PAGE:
Big business for big boats: cruise lines are steering in different directions toward the same goal
Cruise lines are steering in different directions toward the same goal–a huge unplumbed customer base.
Big firms versus small upstart businessess. One-stop shopping versus personalized service. Small players carving out unique identities. All of these are signs of another market shifting from mass to niche. In this case, the market is luxury cruises.
The largest lines of ocean liners–Carnival Cruise Lines, Princess Cruises, and Royal Caribbean Cruise Lines–operate 27 of the 113 ships run by member companies of the Cruise Lines International Association (CLIA). These three companies also have larger-than-average ships, accounting for four in ten passenger berths, and they are vying for an even greater share. The big three are known for shorter cruises from Florida ports, while smaller competitors like Holland America and Windstar sail for more distant and exotic locations with fewer passengers.
Fewer than 7 percent of Americans have ever taken a cruise, but the big players are betting on a breakthrough. They are introducing a new wave of megaships that range in size from 70,000 to more than 100,000 tons and hold as many as 4,000 passengers. These floating resorts offer every convenience under the ocean-reflected sun: pools, casinos, restaurants, health clubs, shows, and more. Smaller cash-strapped competitors don’t have the $300 million or so it takes to build a megaship. Some of their ships are 30 years old and don’t offer what Americans have come to expect in amenities.
The megaships have already claimed their first victim. Regency Holdings of Cayman, which operated Regency Cruises, recently filed for Chapter 11 bankruptcy protection. The reason? “Regency expanded too much,” says Ron Bitting, vice president of sales and marketing for Leaders in Travel and The Cruise Center in Great Neck, New York. “Companies either have one or two ships, or they have eight or nine.” Regency tried to make the jump from small to big, and the move did it in.
Other small cruise lines are taking an alternate route, by focusing on exotic locations like Alaska, South America, and Asia. Their smaller ships also offer more personalized service. “We think that as the new ships come on line, there will be plenty of first-time passengers who are interested in a more luxurious cruise,” says Jack Anderson, vice president of marketing and sales for Holland America in Seattle, Washington. He says that the cruise line will launch new ships, but will stay in the 1,500-passenger range. “We’re going smaller and more upscale,” says Anderson. “It will further differentiate us from the others, and that will help travel agents better qualify travelers. So we don’t fear megaships in that respect.”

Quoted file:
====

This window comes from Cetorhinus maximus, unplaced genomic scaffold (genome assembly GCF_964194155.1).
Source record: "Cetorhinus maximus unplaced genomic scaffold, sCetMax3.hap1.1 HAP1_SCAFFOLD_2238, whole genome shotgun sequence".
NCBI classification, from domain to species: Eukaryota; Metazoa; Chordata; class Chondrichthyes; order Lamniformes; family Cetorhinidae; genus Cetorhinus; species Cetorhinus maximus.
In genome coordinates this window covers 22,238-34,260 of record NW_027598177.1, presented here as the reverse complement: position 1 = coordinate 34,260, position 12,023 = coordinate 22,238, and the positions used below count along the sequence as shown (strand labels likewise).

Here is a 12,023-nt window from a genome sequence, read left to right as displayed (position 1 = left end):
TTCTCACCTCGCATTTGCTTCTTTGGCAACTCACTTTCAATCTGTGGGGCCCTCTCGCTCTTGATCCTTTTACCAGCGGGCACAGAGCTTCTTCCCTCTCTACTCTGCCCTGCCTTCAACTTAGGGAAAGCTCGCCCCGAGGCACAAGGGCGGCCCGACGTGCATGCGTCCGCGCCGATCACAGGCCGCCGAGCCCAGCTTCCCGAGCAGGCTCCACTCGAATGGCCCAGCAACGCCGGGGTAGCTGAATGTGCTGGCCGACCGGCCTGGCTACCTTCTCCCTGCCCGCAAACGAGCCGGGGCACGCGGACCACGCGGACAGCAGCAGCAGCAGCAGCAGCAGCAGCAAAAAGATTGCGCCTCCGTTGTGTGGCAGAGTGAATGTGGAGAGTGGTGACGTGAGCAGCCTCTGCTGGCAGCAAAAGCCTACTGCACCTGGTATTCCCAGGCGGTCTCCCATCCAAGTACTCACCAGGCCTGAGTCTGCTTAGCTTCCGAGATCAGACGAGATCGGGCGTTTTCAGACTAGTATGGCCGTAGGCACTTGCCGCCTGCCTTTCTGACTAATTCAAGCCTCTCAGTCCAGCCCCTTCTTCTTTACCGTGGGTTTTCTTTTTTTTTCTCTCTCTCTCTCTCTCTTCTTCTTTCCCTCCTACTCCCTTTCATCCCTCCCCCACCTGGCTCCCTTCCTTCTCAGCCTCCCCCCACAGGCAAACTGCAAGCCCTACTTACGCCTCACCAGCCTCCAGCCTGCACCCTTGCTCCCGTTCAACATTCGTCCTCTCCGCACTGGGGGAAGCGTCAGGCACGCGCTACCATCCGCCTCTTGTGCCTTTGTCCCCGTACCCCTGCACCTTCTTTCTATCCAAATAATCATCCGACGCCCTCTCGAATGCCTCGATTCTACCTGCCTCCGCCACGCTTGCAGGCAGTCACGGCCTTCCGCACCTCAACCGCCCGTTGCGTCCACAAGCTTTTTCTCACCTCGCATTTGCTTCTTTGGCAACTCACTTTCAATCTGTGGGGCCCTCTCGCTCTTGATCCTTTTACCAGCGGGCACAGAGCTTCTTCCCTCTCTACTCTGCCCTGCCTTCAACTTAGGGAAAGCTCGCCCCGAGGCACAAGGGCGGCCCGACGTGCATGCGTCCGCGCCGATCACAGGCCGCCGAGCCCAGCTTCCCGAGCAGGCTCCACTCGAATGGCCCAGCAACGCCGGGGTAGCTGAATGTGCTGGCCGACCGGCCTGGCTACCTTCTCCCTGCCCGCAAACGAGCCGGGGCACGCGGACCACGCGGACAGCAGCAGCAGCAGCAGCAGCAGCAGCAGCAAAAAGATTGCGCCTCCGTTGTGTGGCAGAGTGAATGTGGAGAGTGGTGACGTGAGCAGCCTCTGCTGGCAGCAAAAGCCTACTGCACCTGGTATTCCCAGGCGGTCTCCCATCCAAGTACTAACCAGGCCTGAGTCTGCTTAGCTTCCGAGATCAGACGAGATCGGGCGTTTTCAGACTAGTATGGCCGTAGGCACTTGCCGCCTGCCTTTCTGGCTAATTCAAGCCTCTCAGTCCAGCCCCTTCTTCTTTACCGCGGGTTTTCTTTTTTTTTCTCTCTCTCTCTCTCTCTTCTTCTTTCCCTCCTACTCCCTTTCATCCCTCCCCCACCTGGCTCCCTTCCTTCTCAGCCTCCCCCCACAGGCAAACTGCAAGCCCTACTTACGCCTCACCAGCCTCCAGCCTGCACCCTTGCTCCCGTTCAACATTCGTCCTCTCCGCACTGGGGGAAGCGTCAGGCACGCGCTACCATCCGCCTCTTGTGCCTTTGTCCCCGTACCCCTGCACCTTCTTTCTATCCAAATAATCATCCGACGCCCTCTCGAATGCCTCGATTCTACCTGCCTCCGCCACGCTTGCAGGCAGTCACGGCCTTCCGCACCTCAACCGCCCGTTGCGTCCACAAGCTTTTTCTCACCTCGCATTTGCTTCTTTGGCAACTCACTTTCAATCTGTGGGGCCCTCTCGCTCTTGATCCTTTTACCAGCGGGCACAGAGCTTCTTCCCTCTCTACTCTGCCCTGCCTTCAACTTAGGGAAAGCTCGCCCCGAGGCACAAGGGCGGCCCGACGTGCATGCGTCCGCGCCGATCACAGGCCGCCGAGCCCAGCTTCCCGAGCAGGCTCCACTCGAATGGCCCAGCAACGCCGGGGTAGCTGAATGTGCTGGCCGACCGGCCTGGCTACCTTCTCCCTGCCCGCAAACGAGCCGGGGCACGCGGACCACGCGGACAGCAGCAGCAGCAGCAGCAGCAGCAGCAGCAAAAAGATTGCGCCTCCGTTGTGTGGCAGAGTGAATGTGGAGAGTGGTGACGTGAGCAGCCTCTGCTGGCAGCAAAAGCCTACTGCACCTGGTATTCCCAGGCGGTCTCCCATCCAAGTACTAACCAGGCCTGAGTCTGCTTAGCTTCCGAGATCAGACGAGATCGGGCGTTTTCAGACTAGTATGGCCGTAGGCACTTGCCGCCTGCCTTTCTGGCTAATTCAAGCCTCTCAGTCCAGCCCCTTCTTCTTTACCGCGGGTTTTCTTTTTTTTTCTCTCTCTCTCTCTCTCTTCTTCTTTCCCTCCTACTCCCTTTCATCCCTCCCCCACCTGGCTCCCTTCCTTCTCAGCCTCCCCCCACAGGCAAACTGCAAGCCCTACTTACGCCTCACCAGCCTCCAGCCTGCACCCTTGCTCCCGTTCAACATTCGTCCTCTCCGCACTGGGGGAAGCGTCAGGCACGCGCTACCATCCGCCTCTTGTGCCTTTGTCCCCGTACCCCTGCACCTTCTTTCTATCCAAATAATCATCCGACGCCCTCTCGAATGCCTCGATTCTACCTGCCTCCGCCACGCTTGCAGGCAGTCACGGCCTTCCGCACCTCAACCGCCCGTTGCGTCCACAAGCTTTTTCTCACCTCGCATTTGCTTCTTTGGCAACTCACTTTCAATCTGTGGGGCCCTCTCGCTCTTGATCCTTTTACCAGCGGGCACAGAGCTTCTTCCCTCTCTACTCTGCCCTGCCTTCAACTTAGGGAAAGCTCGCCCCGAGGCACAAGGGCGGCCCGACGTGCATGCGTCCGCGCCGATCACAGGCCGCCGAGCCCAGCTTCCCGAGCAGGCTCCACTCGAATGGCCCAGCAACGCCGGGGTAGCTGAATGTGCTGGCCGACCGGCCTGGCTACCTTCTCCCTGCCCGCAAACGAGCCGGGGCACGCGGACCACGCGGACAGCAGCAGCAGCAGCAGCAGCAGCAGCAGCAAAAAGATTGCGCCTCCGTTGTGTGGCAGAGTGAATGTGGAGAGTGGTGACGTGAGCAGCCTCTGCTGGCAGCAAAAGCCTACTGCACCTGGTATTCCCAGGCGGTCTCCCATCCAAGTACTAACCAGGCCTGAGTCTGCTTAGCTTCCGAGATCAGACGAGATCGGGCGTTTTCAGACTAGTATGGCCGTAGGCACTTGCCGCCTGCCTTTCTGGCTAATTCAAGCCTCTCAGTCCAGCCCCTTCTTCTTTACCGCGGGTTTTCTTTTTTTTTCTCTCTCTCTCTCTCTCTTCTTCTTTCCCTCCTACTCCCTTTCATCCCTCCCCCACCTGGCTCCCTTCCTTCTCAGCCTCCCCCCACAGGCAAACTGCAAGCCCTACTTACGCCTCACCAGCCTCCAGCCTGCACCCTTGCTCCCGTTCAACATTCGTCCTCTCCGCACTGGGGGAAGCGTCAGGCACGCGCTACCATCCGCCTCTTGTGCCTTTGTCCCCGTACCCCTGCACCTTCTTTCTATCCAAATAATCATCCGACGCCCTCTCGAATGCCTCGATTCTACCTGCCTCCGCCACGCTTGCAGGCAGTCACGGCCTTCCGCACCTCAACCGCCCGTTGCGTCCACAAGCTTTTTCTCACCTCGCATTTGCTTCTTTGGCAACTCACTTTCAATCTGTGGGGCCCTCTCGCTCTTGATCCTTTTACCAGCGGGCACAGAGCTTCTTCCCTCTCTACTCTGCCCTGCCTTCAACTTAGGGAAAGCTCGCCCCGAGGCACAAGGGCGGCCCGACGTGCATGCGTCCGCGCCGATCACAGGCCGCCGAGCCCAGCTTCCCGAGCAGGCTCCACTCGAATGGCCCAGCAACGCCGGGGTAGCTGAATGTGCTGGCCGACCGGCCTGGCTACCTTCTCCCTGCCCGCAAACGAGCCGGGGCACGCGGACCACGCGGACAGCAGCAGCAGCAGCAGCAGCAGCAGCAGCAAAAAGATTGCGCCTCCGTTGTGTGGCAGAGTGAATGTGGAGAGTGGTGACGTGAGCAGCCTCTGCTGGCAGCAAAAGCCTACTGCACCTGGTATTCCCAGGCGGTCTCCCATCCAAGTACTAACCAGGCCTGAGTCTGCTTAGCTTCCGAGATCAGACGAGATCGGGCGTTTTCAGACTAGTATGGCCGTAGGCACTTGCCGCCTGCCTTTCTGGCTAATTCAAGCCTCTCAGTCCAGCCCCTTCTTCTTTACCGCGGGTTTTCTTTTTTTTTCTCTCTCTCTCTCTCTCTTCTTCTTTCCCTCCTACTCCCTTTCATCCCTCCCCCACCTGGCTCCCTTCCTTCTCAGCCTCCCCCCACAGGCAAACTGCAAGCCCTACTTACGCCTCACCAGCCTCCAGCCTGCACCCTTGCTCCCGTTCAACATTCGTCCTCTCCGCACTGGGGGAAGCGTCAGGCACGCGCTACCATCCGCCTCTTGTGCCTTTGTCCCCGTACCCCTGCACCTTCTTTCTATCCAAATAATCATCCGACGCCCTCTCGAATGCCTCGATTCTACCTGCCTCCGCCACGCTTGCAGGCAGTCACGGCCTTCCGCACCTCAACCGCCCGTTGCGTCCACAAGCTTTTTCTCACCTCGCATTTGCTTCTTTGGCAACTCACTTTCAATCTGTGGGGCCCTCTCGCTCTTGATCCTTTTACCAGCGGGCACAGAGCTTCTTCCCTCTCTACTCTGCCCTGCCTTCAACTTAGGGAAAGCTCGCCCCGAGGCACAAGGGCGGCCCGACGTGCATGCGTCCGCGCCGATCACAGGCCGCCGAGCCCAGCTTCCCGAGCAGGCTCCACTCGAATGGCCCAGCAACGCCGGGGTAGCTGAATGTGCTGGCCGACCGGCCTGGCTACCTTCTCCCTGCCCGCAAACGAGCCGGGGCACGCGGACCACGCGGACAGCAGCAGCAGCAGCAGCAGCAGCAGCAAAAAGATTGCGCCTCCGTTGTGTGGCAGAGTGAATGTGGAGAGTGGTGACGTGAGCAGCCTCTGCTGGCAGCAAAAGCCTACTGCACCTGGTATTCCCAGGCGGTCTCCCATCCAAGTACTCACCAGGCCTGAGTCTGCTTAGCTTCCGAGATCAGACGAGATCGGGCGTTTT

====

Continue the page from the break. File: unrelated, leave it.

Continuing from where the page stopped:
Industry analysts are divided on the future of the cruise market. Average annual passenger growth between 1980 and 1994 as tracked by the CLIA was a robust 9 percent. On the other hand, this growth is subject to fluctuations, especially in the weather. The number of cruise passengers declined 6 percent in the first half of 1995. A severe hurricane season like last year’s doesn’t help, grounding potential customers before they even board the boat.
For cruise lines, a key to attracting first-time passengers is to change their attitudes about cruises. “When ports are lost to hurricane damage, people say, `Why spend $600 to go nowhere?”‘ Bitting says. “The marketers’ challenge is to make the ships themselves the destination.”
The Cruise Lines International Association provides industry statistics. For more information about CLIA, contact Barbara Weiner at Diana Orban Associates; telephone (201) 605-2121.
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